GOSHEN — The mayors of Elkhart, Goshen and Nappanee may propose local measures following the county’s adoption of penalties for breaking COVID-19 safety rules.
An ordinance passed by county officials Monday sets penalties for businesses that violate public health orders that went into effect Nov. 19. Businesses and events will be checked for compliance with rules requiring face mask use and other safety measures, and fines will be assessed if initial warnings are ignored.
The ordinance includes a sample form for assessments, which asks whether the subject of the inspection is following each of the directives of the public health order. In the case of a gathering or event – outside of a household or religious service – it asks whether a safety plan had been submitted to the health department for approval ahead of time and whether more than 25 people attended.
A civil citation form is also attached. The ordinance spells out eight second-offense fines, including $50 for failure to post a face covering sign at every entrance and $100 for failure to create a COVID-19 response plan as required in the Elkhart County Health Department’s Nov. 19 orders.
There is a fine of $250 for violations including failure to ensure compliance with the face covering directive, hosting an unauthorized meeting or special event or other violations of the public health order.
Total fines on second offense are capped at $2,500 per day. Fine amounts are doubled on subsequent offenses, up to a total of $5,000.
The penalties go into effect Dec. 17, after the Elkhart County Board of Commissioners held an emergency meeting Tuesday to correct a mistake from Monday that gave an earlier date. The ordinance must be advertised for two weeks before it can be enacted, and the original Dec. 10 date didn’t give enough time.
“Nobody noticed that yesterday but that was not an attainable date,” Commissioner Mike Yoder said Tuesday. “So much work went into this ordinance, it was read and re-read so many times, it was just an oversight.”
The ordinance does not carry an end date, but remains in effect until it’s rescinded by the county commissioners or until the public health order is rescinded by the county health officer.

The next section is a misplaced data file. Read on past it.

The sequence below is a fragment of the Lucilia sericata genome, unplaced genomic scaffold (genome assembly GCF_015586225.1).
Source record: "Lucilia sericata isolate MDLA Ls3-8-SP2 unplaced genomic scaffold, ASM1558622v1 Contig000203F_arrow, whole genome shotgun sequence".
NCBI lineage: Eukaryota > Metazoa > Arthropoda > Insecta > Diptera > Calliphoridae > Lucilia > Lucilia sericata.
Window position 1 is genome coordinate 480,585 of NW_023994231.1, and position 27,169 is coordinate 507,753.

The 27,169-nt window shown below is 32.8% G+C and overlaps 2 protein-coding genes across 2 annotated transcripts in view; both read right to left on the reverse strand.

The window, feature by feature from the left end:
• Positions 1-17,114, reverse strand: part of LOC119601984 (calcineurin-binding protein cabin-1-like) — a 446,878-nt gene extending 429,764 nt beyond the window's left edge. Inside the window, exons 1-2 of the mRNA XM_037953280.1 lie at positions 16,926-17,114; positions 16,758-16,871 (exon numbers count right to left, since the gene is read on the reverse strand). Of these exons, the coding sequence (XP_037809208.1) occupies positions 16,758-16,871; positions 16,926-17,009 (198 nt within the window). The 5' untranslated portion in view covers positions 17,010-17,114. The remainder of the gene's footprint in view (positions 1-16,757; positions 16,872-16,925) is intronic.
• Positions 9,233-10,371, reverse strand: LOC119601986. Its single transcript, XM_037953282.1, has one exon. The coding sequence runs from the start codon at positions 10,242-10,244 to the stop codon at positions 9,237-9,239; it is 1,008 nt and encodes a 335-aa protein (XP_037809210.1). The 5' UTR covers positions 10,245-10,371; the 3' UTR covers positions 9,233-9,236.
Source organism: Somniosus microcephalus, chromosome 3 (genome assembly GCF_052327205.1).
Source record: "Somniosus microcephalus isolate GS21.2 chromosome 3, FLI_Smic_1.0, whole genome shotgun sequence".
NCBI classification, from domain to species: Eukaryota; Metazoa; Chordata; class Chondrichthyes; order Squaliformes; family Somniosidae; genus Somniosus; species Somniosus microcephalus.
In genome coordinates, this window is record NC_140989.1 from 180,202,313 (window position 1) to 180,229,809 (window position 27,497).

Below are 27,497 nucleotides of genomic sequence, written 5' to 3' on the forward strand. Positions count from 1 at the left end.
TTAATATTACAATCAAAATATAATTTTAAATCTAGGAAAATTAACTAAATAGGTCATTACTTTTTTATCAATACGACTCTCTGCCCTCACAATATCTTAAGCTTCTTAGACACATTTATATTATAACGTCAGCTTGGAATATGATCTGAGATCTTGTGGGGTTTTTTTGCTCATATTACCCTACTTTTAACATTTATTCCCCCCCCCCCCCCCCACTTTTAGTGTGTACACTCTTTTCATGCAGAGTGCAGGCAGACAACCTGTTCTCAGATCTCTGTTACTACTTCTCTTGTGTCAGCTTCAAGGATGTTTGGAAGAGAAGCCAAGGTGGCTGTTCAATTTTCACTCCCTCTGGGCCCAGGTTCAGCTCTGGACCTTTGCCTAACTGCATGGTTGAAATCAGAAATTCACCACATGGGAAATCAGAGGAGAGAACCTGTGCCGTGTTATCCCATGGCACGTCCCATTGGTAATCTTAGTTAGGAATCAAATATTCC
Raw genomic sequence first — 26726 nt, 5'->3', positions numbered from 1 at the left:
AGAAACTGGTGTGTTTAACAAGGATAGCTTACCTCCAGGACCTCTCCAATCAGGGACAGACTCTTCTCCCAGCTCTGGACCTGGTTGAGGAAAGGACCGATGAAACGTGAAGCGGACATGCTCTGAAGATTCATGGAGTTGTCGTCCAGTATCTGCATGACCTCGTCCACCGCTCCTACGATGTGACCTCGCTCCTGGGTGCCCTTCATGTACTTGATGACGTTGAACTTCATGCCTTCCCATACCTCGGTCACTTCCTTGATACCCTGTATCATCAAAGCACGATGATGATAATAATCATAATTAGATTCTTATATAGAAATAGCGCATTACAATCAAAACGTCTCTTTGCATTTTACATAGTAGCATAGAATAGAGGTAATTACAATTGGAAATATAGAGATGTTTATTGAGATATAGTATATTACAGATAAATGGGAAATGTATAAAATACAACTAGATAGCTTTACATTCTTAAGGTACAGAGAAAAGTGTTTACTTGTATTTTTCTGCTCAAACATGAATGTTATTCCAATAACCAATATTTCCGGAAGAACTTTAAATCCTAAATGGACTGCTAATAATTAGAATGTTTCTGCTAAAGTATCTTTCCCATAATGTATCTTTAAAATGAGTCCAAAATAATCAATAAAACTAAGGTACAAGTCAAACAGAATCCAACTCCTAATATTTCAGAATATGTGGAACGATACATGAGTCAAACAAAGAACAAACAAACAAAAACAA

The county’s measure applies to businesses and entities in both unincorporated areas and in municipalities. It authorizes cities and towns to designate a group who can enforce the ordinance locally.
Yoder said they wanted to coordinate the ordinance with the mayors in Elkhart County, and he expects them to put similar measures before their local boards in the coming weeks.
“We worked closely with mayors and the cities’ attorneys on this,” he said. “We expect the mayors and city councils to be considering either similar language or something similar at council meetings either this month or in January. We wanted to be sure everything was aligned, that can be a complicated process.”
Goshen Mayor Jeremy Stutsman confirmed that he, Elkhart Mayor Rod Roberson and Nappanee Mayor Phil Jenkins have been working together and plan to make a joint announcement this week.
Food inspectors with the Elkhart County Health Department will be involved in checking on businesses and events, though Health Officer Dr. Lydia Mertz said they hope to get help from others as well. The ordinance also gives enforcement authority at the county level to the Emergency Management director.
Some inspections will be spontaneous and some will be complaint-driven, according to Mertz. She said the aim is to educate people on the rules, work through problems they may have and stress the seriousness of the pandemic.